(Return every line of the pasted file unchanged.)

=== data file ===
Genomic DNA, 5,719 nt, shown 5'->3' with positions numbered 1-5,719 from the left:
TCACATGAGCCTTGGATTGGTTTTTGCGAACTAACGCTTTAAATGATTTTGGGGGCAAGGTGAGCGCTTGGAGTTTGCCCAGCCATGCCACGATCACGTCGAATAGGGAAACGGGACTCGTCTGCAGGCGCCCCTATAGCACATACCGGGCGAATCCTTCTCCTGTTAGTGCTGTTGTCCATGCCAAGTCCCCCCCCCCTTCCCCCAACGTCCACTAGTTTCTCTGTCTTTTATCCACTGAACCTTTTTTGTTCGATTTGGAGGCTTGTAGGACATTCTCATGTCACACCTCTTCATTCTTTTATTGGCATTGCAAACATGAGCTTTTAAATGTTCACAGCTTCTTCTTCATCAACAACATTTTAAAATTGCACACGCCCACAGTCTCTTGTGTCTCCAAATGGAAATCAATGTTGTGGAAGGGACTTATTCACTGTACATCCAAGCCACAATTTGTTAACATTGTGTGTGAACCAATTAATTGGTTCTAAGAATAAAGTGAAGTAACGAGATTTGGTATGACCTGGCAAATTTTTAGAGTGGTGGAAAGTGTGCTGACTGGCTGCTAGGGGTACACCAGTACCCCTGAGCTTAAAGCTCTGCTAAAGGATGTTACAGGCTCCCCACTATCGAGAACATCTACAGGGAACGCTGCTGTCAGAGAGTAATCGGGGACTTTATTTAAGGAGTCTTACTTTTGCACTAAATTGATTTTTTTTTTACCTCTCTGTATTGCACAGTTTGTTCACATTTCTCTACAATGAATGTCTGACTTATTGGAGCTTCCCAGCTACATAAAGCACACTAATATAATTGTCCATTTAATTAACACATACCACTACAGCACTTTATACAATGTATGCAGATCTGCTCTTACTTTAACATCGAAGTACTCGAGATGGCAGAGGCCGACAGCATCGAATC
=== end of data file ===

Genomic DNA, 5,719 nt, shown 5'->3' with positions numbered 1-5,719 from the left:
TCACATGAGCCTTGGATTGGTTTTTGCGAACTAACGCTTTAAATGATTTTGGGGGCAAGGTGAGCGCTTGGAGTTTGCCCAGCCATGCCACGATCACGTCGAATAGGGAAACGGGACTCGTCTGCAGGCGCCCCTATAGCACATACCGGGCGAATCCTTCTCCTGTTAGTGCTGTTGTCCATGCCAAGTCCCCCCCCCCTTCCCCCAACGTCCACTAGTTTCTCTGTCTTTTATCCACTGAACCTTTTTTGTTCGATTTGGAGGCTTGTAGGACATTCTCATGTCACACCTCTTCATTCTTTTATTGGCATTGCAAACATGAGCTTTTAAATGTTCACAGCTTCTTCTTCATCAACAACATTTTAAAATTGCACACGCCCACAGTCTCTTGTGTCTCCAAATGGAAATCAATGTTGTGGAAGGGACTTATTCACTGTACATCCAAGCCACAATTTGTTAACATTGTGTGTGAACCAATTAATTGGTTCTAAGAATAAAGTGAAGTAACGAGATTTGGTATGACCTGGCAAATTTTTAGAGTGGTGGAAAGTGTGCTGACTGGCTGCTAGGGGTACACCAGTACCCCTGAGCTTAAAGCTCTGCTAAAGGATGTTACAGGCTCCCCACTATCGAGAACATCTACAGGGAACGCTGCTGTCAGAGAGTAATCGGGGACTTTATTTAAGGAGTCTTACTTTTGCACTAAATTGATTTTTTTTTTACCTCTCTGTATTGCACAGTTTGTTCACATTTCTCTACAATGAATGTCTGACTTATTGGAGCTTCCCAGCTACATAAAGCACACTAATATAATTGTCCATTTAATTAACACATACCACTACAGCACTTTATACAATGTATGCAGATCTGCTCTTACTTTAACATCGAAGTACTCGAGATGGCAGAGGCCGACAGCATCGAATC